Crystalline basement rocks formed the peaks of the park, and the tallest peak in the range; Mont Blanc. Massive boulders can be found throughout the Alps, many having been moved there during the last ice age.
Retreated glaciers in the park have left behind vast valleys and glacial cirques. The river Rhone, situated at the southern edge of the park, is also responsible for shaping some of the region’s most notable valleys.
Despite its relatively small size, Pfyn-Finges Nature Park is home to a wide variety of flora and fauna.
One of the most dominant plant species is the Scots pine, which comprises much of the forest reserve in the park. Other trees that can be found in the park include silver fir and European beech, though these are often found at lower elevations.
Higher elevations in the park are home to Norway spruce along with various shrubs, alpine grasses, and wildflowers. Common alpine flowers of the region include primrose, spring snowflake, forget me not, and germander speedwell.
Throughout the Alps live a variety of wildlife. Alpine regions in and near the park are often home to populations of red deer, chamois, ibex, marmot, and squirrel. Though spotting one is more rare, fox, brown bear, lynx, and wolf also inhabit the park.
Smaller animals found throughout the region include the viviparous lizard, mountain hare, bearded vulture, golden eagle, along with numerous species of insects.
Signs of prehistoric human settlements have been found just outside the park boundaries near present day Sion. It’s believed that humans have been living in this region since at least 6200 BCE.
Researchers estimate that farmers from the Mediterranean settled in the region from about 5800 BCE to 4500 BCE. Populations in the area continued to grow as agriculture became more widespread.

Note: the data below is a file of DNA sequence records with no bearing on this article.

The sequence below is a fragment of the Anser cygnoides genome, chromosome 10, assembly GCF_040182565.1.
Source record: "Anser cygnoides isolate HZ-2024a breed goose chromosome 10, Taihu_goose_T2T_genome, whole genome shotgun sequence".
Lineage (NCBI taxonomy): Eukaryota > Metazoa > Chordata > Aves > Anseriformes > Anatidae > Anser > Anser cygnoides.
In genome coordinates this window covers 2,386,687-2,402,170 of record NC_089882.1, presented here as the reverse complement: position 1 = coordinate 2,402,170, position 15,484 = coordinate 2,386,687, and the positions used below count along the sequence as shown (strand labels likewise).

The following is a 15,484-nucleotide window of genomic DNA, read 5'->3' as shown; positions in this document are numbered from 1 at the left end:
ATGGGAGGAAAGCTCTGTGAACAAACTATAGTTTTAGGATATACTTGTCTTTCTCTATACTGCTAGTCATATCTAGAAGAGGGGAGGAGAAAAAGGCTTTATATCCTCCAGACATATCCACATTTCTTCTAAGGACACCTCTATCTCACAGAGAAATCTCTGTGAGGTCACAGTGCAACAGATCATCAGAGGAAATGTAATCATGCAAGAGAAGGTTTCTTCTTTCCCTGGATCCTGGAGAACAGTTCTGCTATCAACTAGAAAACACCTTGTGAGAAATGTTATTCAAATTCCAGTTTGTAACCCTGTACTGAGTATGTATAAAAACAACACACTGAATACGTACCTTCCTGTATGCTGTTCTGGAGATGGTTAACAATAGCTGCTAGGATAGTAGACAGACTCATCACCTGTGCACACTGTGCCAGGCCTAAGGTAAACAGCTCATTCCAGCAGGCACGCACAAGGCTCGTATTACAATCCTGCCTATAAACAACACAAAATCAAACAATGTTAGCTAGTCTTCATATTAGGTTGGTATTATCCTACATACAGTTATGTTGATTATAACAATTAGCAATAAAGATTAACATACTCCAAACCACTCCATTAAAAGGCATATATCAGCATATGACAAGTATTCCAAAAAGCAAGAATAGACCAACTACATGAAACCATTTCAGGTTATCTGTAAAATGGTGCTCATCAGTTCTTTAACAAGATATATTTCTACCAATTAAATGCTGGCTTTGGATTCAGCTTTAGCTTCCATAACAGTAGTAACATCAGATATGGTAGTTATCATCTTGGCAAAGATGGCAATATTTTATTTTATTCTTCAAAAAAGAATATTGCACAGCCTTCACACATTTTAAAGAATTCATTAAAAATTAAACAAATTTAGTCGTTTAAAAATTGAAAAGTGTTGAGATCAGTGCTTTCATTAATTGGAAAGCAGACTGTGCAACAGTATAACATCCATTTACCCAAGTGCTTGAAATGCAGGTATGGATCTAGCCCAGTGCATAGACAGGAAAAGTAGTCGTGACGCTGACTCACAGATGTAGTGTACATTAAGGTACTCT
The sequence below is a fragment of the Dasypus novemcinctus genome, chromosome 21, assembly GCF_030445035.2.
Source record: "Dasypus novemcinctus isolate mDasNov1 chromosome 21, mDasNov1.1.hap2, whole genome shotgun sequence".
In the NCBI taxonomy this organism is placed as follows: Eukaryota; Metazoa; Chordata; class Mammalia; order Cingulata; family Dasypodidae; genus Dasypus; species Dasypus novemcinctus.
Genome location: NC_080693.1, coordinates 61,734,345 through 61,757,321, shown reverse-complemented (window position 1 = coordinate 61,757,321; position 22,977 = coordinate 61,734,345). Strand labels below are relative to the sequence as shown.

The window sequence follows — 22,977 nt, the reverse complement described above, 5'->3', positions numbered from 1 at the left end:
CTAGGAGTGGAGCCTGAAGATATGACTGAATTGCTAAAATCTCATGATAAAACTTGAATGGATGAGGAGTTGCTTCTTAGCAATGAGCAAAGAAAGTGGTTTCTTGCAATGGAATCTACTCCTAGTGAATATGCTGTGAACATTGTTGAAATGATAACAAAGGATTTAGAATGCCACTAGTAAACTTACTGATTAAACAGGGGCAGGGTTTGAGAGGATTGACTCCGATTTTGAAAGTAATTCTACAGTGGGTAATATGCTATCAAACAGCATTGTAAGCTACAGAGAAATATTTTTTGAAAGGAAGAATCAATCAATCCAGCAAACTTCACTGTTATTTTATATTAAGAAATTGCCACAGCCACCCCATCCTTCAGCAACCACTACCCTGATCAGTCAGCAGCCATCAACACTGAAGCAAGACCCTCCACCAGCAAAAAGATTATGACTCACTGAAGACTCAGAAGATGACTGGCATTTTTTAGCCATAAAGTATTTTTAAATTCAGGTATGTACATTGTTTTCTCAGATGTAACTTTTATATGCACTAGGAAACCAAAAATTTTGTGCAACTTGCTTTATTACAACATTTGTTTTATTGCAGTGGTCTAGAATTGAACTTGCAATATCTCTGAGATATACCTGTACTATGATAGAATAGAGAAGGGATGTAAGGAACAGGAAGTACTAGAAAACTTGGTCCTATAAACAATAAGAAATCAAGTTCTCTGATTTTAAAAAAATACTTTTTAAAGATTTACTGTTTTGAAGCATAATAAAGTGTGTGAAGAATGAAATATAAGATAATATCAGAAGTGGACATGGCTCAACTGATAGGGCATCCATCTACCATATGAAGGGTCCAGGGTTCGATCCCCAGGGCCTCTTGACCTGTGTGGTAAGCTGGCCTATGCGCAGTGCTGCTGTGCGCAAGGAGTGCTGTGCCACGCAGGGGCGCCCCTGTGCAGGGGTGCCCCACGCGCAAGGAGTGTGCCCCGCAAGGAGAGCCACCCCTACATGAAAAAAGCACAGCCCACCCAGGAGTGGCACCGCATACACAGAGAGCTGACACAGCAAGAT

By the end of the first century BCE, Sion was the capital of the Seduni people. As one of the four major tribes within what is now Valais, the Seduni community was well established. Eventually the Romans conquered the region around 8 BCE.
Sion is home to the oldest Roman Catholic diocese in the country, dating back to the fourth century CE. The first cathedral within Sion was built around the sixth century. The thirteenth century brought about the rise of local organized government.
Similar to much of the rest of what is now Switzerland, the fourteenth and fifteenth centuries in the region were dominated by war and fighting. Valais became an associate member of Switzerland in 1529, however, it became part of the Helvetic Republic in the late eighteenth century after the French invasion of the Swiss Confederacy.
The region finally became part of the canton of Valais when it formally joined the Swiss Confederation in 1815. Since then, the region has been associated with mountaineering and other outdoor activities due to its fantastic collection of rugged mountain peaks and stunning alpine landscapes.
Due to the rich cultural history and biodiversity of the region, the forest was first protected in 1997. Shortly after, in 2005, the Pfyn-Finges Nature Park was formally established.